Our native species interact with their habitats on a landscapes scale; they need space to fly, forage, nest, and move in a way that suits them both biologically and ecologically.
When habitats are broken up and fragmented into isolated patches, many native species suffer. That’s why our work is focused on landscape-scale conservation that not only protects and connects the patches we have left, but also restores when appropriate.
In this edition of Bush Tracks, you’ll find many examples of the positive impact that our landscape-scale approach to conservation is having.
In the Fitz-Stirling region of Western Australia, we're part of Australia’s most ambitious revegetation project, Gondwana Link, which is reconnecting and restoring the functionality of 1,000km of land in the state’s southwest.
Over more than 10 years, we've planted hundreds of thousands of seeds and seedlings here. Now, the earliest of those plantings have grown into forests as tall as your ceiling, and common species are becoming common again.
You’ll read, too, about how we’re helping to enhance the health of native fish in the Murrumbidgee River. This collaboration is restoring and reconnecting a 100km stretch of the river in NSW and the ACT for the benefit of species such as the endangered Macquarie Perch.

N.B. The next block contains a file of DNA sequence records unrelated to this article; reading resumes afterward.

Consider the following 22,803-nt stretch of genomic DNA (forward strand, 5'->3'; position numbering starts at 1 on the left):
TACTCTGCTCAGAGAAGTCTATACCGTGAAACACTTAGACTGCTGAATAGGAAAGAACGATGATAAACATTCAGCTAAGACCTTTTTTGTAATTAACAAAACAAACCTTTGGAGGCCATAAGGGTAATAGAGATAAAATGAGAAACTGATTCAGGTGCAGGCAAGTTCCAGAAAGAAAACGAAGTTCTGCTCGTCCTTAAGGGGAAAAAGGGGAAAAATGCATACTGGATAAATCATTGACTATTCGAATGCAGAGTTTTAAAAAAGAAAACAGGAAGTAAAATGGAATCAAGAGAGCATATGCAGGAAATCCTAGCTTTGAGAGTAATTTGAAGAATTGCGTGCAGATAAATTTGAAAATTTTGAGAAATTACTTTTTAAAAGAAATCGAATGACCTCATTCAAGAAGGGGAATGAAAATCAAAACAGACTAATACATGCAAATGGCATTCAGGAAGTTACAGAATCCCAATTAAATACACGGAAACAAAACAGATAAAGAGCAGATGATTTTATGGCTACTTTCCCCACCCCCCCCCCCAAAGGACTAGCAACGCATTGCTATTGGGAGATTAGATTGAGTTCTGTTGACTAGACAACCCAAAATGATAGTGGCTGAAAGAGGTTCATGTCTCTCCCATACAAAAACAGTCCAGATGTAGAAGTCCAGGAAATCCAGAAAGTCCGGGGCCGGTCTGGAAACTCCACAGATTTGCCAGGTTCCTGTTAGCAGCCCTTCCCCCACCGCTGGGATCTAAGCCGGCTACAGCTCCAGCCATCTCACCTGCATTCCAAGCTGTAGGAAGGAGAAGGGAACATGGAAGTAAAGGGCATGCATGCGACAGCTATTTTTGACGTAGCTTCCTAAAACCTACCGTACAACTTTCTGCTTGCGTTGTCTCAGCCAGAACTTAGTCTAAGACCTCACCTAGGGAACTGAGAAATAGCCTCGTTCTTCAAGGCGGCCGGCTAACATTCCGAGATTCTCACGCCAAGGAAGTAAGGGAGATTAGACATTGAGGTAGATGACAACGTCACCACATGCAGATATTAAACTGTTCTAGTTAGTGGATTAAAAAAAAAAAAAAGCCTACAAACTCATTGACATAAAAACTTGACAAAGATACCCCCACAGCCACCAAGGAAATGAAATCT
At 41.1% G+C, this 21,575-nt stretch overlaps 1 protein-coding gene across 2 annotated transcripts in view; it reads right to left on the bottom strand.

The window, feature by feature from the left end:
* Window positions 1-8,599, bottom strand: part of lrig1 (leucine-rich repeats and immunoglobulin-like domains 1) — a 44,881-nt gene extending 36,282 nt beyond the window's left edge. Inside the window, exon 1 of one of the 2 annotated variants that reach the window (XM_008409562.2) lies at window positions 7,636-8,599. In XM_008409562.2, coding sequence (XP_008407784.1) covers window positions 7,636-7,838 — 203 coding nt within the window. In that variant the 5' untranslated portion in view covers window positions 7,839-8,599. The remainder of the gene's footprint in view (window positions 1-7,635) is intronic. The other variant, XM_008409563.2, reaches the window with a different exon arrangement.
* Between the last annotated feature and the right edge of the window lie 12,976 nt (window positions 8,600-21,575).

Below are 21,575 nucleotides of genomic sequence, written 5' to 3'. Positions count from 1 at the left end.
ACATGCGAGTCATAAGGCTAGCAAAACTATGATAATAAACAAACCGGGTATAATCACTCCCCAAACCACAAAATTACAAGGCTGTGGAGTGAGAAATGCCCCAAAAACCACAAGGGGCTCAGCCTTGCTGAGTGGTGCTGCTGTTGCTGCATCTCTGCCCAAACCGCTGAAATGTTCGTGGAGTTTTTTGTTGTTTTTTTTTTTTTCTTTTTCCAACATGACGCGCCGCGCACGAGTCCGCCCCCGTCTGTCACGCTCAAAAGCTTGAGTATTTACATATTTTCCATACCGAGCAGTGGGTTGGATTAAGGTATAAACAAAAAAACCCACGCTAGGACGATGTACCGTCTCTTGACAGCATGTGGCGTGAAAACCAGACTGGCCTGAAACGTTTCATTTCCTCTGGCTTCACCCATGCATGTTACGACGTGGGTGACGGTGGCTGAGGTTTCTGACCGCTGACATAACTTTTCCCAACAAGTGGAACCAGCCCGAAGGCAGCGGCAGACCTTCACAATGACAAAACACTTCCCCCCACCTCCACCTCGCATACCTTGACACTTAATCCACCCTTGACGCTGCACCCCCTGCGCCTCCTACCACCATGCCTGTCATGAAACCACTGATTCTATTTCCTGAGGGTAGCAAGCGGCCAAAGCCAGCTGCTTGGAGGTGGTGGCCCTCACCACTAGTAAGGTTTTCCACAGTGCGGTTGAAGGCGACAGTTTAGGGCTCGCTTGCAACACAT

As a landholder and partner, our support is catalysing people to come together and act at a local level, in the context of a broader landscape-scale objective.
More than 5,800 Australian species across 6.2 million hectares of ecologically important land are benefitting from our landscape-scale approach to conservation, thanks to your support.
Conservation at this scale isn’t easy – working across vast and remote landscapes comes with its own unique set of challenges – and it would be foolish for us to believe we could work in isolation.
By focusing on large, long-term collaborations, we're getting far more done than we could if we were working alone. In supporting our work, you're a part of those collaborations, and for that we're so grateful.
Gerard O’Neill, Chief Executive.